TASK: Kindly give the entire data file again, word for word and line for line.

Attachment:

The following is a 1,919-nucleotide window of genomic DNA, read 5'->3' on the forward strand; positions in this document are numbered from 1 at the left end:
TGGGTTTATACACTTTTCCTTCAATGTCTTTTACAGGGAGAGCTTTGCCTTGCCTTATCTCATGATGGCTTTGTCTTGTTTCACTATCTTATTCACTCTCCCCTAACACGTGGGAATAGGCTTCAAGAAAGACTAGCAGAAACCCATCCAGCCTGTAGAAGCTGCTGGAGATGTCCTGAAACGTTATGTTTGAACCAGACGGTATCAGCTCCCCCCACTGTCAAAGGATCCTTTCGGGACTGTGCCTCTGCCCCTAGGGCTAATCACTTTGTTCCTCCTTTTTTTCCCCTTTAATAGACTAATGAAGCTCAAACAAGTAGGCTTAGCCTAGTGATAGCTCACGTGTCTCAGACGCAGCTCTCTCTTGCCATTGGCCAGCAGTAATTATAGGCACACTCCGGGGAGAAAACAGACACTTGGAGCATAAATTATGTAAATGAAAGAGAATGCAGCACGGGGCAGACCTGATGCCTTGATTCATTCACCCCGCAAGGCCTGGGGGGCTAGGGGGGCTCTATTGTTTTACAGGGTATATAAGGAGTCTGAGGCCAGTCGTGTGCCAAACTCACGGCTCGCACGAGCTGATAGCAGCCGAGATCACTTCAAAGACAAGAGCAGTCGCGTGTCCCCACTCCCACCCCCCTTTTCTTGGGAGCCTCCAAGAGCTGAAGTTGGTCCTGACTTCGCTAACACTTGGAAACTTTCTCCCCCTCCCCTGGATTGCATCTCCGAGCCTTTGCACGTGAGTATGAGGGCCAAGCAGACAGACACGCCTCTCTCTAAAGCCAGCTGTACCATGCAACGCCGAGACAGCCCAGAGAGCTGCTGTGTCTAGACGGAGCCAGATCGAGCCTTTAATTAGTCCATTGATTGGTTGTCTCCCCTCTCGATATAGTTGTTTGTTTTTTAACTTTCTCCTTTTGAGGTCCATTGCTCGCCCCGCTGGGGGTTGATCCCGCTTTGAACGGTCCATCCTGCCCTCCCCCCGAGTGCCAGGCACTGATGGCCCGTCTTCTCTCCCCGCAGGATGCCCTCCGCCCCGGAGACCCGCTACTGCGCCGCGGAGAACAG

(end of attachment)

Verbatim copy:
The following is a 1,919-nucleotide window of genomic DNA, read 5'->3' on the forward strand; positions in this document are numbered from 1 at the left end:
TGGGTTTATACACTTTTCCTTCAATGTCTTTTACAGGGAGAGCTTTGCCTTGCCTTATCTCATGATGGCTTTGTCTTGTTTCACTATCTTATTCACTCTCCCCTAACACGTGGGAATAGGCTTCAAGAAAGACTAGCAGAAACCCATCCAGCCTGTAGAAGCTGCTGGAGATGTCCTGAAACGTTATGTTTGAACCAGACGGTATCAGCTCCCCCCACTGTCAAAGGATCCTTTCGGGACTGTGCCTCTGCCCCTAGGGCTAATCACTTTGTTCCTCCTTTTTTTCCCCTTTAATAGACTAATGAAGCTCAAACAAGTAGGCTTAGCCTAGTGATAGCTCACGTGTCTCAGACGCAGCTCTCTCTTGCCATTGGCCAGCAGTAATTATAGGCACACTCCGGGGAGAAAACAGACACTTGGAGCATAAATTATGTAAATGAAAGAGAATGCAGCACGGGGCAGACCTGATGCCTTGATTCATTCACCCCGCAAGGCCTGGGGGGCTAGGGGGGCTCTATTGTTTTACAGGGTATATAAGGAGTCTGAGGCCAGTCGTGTGCCAAACTCACGGCTCGCACGAGCTGATAGCAGCCGAGATCACTTCAAAGACAAGAGCAGTCGCGTGTCCCCACTCCCACCCCCCTTTTCTTGGGAGCCTCCAAGAGCTGAAGTTGGTCCTGACTTCGCTAACACTTGGAAACTTTCTCCCCCTCCCCTGGATTGCATCTCCGAGCCTTTGCACGTGAGTATGAGGGCCAAGCAGACAGACACGCCTCTCTCTAAAGCCAGCTGTACCATGCAACGCCGAGACAGCCCAGAGAGCTGCTGTGTCTAGACGGAGCCAGATCGAGCCTTTAATTAGTCCATTGATTGGTTGTCTCCCCTCTCGATATAGTTGTTTGTTTTTTAACTTTCTCCTTTTGAGGTCCATTGCTCGCCCCGCTGGGGGTTGATCCCGCTTTGAACGGTCCATCCTGCCCTCCCCCCGAGTGCCAGGCACTGATGGCCCGTCTTCTCTCCCCGCAGGATGCCCTCCGCCCCGGAGACCCGCTACTGCGCCGCGGAGAACAG